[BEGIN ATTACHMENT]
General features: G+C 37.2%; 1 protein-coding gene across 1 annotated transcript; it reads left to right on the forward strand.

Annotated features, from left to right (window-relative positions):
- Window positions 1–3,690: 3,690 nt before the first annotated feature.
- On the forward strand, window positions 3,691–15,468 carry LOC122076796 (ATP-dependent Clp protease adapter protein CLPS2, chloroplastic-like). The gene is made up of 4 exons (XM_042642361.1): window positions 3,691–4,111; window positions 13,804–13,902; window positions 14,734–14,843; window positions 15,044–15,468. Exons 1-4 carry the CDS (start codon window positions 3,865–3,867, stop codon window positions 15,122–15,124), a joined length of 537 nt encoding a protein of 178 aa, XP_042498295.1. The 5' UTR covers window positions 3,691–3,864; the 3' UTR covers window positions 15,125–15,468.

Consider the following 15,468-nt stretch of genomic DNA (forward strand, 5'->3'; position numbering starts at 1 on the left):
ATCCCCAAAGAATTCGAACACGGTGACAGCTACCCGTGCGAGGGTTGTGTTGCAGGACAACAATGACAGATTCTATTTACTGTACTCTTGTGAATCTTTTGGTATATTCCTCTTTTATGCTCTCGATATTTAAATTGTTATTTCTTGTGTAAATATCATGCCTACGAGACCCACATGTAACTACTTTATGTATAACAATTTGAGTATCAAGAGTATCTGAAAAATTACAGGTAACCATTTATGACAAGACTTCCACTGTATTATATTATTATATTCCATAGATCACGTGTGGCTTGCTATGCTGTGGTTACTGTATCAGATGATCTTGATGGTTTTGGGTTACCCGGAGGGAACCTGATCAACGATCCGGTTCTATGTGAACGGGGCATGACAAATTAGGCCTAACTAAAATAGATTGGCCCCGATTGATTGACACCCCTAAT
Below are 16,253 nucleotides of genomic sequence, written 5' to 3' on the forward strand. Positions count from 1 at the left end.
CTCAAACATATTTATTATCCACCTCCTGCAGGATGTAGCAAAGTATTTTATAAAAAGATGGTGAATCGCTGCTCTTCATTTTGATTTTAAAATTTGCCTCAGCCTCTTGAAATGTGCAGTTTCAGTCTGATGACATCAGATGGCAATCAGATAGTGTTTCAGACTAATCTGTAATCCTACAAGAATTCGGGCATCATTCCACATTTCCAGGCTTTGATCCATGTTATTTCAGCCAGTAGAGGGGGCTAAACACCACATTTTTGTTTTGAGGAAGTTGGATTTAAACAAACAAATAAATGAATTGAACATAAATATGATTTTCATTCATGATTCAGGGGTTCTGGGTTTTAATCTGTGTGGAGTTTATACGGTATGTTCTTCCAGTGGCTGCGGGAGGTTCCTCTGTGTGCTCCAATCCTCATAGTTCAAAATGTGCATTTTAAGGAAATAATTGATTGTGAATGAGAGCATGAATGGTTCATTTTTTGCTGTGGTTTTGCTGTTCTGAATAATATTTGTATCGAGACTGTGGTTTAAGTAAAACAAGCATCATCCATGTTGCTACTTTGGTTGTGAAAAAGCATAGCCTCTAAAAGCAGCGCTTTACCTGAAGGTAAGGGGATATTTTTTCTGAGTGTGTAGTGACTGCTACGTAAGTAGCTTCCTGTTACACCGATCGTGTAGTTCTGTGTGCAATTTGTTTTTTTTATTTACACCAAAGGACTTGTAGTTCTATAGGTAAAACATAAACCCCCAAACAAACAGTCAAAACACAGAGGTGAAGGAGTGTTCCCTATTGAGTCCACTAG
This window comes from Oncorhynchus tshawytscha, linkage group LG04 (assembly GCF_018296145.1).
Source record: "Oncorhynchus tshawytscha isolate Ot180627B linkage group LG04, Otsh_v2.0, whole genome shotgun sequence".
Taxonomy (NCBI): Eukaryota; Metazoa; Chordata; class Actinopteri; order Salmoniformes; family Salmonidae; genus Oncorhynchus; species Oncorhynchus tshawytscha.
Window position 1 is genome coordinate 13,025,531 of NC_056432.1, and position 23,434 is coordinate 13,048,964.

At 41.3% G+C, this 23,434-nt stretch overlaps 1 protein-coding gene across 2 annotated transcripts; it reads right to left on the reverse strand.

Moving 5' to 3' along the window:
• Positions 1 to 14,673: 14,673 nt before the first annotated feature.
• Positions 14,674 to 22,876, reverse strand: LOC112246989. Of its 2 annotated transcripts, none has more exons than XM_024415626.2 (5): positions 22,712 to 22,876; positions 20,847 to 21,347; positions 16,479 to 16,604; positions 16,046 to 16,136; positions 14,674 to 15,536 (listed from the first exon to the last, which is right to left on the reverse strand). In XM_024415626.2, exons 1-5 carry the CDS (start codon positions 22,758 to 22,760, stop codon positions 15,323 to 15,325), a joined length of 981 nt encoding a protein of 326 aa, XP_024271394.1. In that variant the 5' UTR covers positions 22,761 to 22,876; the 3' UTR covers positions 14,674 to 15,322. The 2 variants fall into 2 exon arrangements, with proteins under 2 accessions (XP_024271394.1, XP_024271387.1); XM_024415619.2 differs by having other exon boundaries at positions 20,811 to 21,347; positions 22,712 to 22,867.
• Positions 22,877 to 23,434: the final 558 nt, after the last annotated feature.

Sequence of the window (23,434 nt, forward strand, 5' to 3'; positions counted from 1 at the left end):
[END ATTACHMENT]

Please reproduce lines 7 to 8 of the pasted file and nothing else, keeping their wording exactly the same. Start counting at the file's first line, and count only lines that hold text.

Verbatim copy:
Below are 16,253 nucleotides of genomic sequence, written 5' to 3' on the forward strand. Positions count from 1 at the left end.
CTCAAACATATTTATTATCCACCTCCTGCAGGATGTAGCAAAGTATTTTATAAAAAGATGGTGAATCGCTGCTCTTCATTTTGATTTTAAAATTTGCCTCAGCCTCTTGAAATGTGCAGTTTCAGTCTGATGACATCAGATGGCAATCAGATAGTGTTTCAGACTAATCTGTAATCCTACAAGAATTCGGGCATCATTCCACATTTCCAGGCTTTGATCCATGTTATTTCAGCCAGTAGAGGGGGCTAAACACCACATTTTTGTTTTGAGGAAGTTGGATTTAAACAAACAAATAAATGAATTGAACATAAATATGATTTTCATTCATGATTCAGGGGTTCTGGGTTTTAATCTGTGTGGAGTTTATACGGTATGTTCTTCCAGTGGCTGCGGGAGGTTCCTCTGTGTGCTCCAATCCTCATAGTTCAAAATGTGCATTTTAAGGAAATAATTGATTGTGAATGAGAGCATGAATGGTTCATTTTTTGCTGTGGTTTTGCTGTTCTGAATAATATTTGTATCGAGACTGTGGTTTAAGTAAAACAAGCATCATCCATGTTGCTACTTTGGTTGTGAAAAAGCATAGCCTCTAAAAGCAGCGCTTTACCTGAAGGTAAGGGGATATTTTTTCTGAGTGTGTAGTGACTGCTACGTAAGTAGCTTCCTGTTACACCGATCGTGTAGTTCTGTGTGCAATTTGTTTTTTTTATTTACACCAAAGGACTTGTAGTTCTATAGGTAAAACATAAACCCCCAAACAAACAGTCAAAACACAGAGGTGAAGGAGTGTTCCCTATTGAGTCCACTAG